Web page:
“I’m not happy when I hear the words ‘subsidized housing, government housing, low-income housing,’” he added. “Do we only want a bunch of rich people in this area? We want to have all sorts of people in this community. We want to be welcoming. We want to grow businesses, and we also want to be welcoming to developers — last month we said no to a big development (on East Shore Drive). We said no to their money, we said no to apartment builders, we’ve said no, no, no.”

Alderman Aaron Dallman saw things differently. “This town has an identity crisis going on right now,” he said. “These people don’t want a convenience store in their neighborhood — there’s enough convenience stores in this town,” he said. “We need to start respecting the residents in this town as far as what they want in their neighborhoods … Build the homes, get rid of the commercial — that’s where I’m at.”

Boeke said, “it’s a good project, that’s what makes it so tough.” He said he has heard from just as many people who support the development as those who oppose it, but the supporters didn’t show up at the meeting. “If the developer decides to pull out and not annex into the city, we lose that tax base, and the (subdivision zoning decision) falls to the county and township regulations, which everybody knows are much looser and willy-nilly than the city’s — so we could have six high rise apartments, we could have 64 storage units — what’s the lesser evil there?”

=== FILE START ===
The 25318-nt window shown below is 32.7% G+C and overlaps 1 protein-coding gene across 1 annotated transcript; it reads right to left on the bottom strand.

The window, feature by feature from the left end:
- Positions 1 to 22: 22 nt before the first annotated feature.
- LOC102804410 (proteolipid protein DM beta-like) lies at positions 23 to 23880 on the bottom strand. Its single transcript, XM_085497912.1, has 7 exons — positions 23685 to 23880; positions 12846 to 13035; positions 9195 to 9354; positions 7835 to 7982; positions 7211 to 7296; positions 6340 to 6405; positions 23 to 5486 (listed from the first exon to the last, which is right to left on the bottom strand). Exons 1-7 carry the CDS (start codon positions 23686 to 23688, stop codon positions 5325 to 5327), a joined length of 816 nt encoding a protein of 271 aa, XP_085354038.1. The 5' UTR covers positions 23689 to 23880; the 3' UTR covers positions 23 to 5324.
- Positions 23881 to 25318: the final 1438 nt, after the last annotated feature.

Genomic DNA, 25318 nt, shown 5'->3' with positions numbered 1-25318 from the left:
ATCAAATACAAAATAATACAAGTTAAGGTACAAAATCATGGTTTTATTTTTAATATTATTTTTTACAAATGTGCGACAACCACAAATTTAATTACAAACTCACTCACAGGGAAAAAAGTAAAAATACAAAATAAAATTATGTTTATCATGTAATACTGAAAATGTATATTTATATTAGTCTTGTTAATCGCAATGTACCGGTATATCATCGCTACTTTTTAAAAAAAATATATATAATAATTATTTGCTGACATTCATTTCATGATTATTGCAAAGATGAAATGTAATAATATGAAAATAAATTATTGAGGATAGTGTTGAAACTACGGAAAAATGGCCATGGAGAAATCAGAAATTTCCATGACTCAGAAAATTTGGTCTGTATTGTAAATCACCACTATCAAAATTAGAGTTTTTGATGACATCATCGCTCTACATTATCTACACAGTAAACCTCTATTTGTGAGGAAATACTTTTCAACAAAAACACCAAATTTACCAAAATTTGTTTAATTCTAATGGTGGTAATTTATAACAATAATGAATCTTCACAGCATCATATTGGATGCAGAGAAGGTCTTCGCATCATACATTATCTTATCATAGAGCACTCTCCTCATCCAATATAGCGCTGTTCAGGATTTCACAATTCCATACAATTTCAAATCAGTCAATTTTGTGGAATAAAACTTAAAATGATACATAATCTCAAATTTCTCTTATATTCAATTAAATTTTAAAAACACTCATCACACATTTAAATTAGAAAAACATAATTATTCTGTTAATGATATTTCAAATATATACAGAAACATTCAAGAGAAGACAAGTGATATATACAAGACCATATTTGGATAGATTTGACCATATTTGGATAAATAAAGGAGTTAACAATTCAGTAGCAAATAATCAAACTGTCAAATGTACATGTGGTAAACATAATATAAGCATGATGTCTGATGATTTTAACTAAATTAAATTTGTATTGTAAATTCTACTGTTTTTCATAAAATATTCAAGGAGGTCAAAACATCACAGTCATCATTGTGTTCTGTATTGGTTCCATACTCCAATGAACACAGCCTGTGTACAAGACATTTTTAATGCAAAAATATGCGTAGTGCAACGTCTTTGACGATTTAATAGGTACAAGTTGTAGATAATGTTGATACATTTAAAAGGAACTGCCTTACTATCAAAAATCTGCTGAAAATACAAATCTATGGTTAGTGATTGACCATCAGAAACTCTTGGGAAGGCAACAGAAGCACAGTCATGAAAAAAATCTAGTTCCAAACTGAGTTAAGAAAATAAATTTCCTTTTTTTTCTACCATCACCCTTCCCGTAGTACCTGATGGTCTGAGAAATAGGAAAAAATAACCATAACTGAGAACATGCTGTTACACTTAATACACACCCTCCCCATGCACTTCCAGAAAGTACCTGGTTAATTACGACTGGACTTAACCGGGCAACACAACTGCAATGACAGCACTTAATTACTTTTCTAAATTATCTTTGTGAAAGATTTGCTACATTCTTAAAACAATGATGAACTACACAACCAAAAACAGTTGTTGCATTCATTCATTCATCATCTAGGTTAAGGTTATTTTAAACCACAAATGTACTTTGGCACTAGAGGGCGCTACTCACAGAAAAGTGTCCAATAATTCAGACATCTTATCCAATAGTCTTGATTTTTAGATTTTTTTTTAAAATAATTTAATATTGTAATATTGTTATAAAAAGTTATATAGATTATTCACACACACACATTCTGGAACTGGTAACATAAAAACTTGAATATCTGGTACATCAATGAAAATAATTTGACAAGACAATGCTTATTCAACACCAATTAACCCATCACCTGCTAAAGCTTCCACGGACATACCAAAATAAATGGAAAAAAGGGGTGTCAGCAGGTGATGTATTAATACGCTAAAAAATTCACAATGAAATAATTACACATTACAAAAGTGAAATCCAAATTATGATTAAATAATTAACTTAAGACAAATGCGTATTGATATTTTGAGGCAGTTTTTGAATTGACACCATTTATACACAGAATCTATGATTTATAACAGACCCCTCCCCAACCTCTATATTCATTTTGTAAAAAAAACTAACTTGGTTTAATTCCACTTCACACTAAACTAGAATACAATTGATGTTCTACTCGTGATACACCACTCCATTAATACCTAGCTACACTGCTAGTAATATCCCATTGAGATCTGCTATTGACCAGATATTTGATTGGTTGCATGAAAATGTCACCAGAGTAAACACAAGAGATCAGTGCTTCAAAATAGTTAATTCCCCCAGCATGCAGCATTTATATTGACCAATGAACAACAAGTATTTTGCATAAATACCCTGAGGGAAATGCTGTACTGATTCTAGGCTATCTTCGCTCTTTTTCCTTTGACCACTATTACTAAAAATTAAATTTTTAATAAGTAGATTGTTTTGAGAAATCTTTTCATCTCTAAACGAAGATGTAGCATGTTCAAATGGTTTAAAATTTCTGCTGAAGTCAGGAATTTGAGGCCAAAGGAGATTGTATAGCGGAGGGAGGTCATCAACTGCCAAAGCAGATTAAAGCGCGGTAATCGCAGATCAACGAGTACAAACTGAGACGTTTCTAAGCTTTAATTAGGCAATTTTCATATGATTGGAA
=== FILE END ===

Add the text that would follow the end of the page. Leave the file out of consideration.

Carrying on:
Alderman Ron Zeman opposed the development. “Well here we go again,” he said. Last month Eventide came before the city with a request a build a large four-story complex on East Shore Drive, roughly across from the Fireside restaurant. “And where do they want to put it — right next to houses,” he said. “I’m not against businesses, but I’m against where they want to place them … a strip mall and a gas station is not the setting you want to have in anybody’s neighborhood or lakefront.”

Alderman Wendy Spry said that, like Zeman, she supports more homes being built, and said she wants to keep Detroit Lakes inclusive and affordable for young people, but is concerned about protecting the lake, and about maintaining the existing neighborhood on South Shore Drive. “It’s a really difficult decision … but there’s room for improvement in the design, and I may have to vote no,” she said.

Josephson moved to approve the annexation request, but in the end, he and Matt Boeke were the only council members to support it. The motion failed 5-2, with council members Ron Zeman, Jamie Marks Erickson, Wendy Spry, Aaron Dallman and Madalyn Sukke voting against it. Council members Dan Wenner and Natalie Bly did not attend the Dec. 13 meeting and did not vote. The city planning commission earlier voted against the annexation request as well.

Technically, the council declined to hear the first reading of an ordinance for the annexation of a 54.54-acre tract in Lakeview Township, “and zoning the tract “R-2” One and Two Family Residential District, “B-2” General Business District, “LB” Lakefront Business District, and “R-A” Residential Agricultural District at 557 South Shore Drive and 270th Avenue.”

So what now? “To some degree, it’s back to the drawing board on what that development plan looks like,” said City Administrator Kelsey Klemm. “He wants to develop the property, and staff will continue to meet with him and work on it.”